36 Example Method SolveEq solves a quadratic equation and outputs two results. using System; class Program { static void SolveEq(double a, double b, double c, out double s1, out double s2) { double d = Math.Sqrt(b*b - 4*a*c); s1 = (-b + d)/(2*a); s2 = (-b - d)/(2*a); } public static void Main(string[] args) { double sol1, sol2; SolveEq(1, 0, -4, out sol1, out sol2); Console.WriteLine("Solutions are {0} and {1}", sol1, sol2); Console.ReadLine(); } }

37 File Input/Output

38 Files Variables in programs are gone when programs terminates. You can stores information you want into a file so that after your program terminates, your data is safe in the hard drive.

39 File names and paths When working with files, we refer to them with their names and paths. File name Path You can think of paths as a series of nested folders to the file.

40 Files in Sharp Dev Dealing with file names and paths is confusing for beginners. Therefore, we will work in the default folder that Sharp Dev uses, and use the Project browser in Sharp Dev to locate the files. – Project browser is in the Project tab on the left panel in Sharp Dev.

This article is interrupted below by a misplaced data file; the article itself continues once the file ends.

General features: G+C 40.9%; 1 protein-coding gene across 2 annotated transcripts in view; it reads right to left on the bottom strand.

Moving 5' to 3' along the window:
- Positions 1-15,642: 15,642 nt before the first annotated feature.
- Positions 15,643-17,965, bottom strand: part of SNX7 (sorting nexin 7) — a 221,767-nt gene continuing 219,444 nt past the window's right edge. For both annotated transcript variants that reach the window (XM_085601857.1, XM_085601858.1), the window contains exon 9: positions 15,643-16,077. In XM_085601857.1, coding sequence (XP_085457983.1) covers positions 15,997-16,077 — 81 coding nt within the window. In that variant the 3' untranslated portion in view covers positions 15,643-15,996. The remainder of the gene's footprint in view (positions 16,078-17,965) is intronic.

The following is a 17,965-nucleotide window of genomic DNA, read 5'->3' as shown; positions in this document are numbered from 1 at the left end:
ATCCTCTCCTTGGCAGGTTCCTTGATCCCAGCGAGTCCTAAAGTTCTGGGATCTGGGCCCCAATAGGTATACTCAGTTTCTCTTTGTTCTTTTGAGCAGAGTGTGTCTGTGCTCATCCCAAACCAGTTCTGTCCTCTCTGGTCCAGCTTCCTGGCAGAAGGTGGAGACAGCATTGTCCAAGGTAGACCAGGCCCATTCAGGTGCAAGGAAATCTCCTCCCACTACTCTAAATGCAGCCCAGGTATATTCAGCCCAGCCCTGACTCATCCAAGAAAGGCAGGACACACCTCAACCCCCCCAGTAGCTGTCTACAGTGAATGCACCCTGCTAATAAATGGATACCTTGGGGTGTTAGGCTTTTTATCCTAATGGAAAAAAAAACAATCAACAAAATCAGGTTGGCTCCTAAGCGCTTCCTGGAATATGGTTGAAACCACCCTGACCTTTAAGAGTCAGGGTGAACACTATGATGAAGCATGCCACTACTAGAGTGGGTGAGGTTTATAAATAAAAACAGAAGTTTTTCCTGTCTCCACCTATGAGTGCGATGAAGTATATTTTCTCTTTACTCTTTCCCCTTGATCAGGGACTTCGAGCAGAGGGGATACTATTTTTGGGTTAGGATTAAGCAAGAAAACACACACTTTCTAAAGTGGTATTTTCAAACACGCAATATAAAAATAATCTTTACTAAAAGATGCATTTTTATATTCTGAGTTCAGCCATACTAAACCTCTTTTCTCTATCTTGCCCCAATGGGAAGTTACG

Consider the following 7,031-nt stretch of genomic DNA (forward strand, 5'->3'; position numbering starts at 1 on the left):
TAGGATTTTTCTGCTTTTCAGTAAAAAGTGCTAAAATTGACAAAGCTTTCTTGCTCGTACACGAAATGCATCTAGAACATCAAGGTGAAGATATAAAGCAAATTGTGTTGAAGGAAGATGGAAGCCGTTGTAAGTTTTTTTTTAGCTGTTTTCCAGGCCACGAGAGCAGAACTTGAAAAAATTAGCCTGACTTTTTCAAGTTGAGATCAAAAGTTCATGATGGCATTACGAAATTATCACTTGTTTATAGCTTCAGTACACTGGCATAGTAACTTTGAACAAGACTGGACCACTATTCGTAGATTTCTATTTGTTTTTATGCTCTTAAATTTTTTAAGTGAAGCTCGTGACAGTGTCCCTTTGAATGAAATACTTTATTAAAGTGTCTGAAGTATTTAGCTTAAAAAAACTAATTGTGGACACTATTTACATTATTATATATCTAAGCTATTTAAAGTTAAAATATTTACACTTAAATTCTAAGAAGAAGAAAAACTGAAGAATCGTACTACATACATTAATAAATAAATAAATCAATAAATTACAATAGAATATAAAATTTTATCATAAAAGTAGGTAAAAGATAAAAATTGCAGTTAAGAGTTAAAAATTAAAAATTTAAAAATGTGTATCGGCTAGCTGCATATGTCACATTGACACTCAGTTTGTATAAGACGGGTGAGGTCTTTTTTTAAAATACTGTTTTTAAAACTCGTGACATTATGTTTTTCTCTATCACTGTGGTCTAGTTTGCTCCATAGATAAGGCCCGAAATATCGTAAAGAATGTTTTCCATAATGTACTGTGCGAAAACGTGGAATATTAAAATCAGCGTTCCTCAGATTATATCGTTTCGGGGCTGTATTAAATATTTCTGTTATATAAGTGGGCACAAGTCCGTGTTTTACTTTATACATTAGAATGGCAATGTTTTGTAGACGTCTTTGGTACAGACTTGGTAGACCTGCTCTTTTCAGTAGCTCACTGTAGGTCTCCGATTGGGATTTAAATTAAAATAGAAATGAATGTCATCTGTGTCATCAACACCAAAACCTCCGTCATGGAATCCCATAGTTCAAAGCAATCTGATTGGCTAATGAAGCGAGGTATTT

41 Writing "Hello world" to a file Working with files is very similar to working with Console. This program writes "Hello world" to a file named "test.txt". Note also that we have to add using System.IO; at the top. using System; using System.IO; namespace fileio { class Program { public static void Main(string[] args) { StreamWriter sw = new StreamWriter("test.txt"); sw.WriteLine("Hello world"); sw.Close(); } } } using System; using System.IO; namespace fileio { class Program { public static void Main(string[] args) { StreamWriter sw = new StreamWriter("test.txt"); sw.WriteLine("Hello world"); sw.Close(); } } }

42 Result, and where the file is. After running the program, you will see a new console pops up and quickly disappears. This is the correct behavior. The program creates a new file, and you can find the file at bin/Debug/test.txt – You have to click "Show all files" to see this file. – You can double click at the file name to see the content of the file. show all files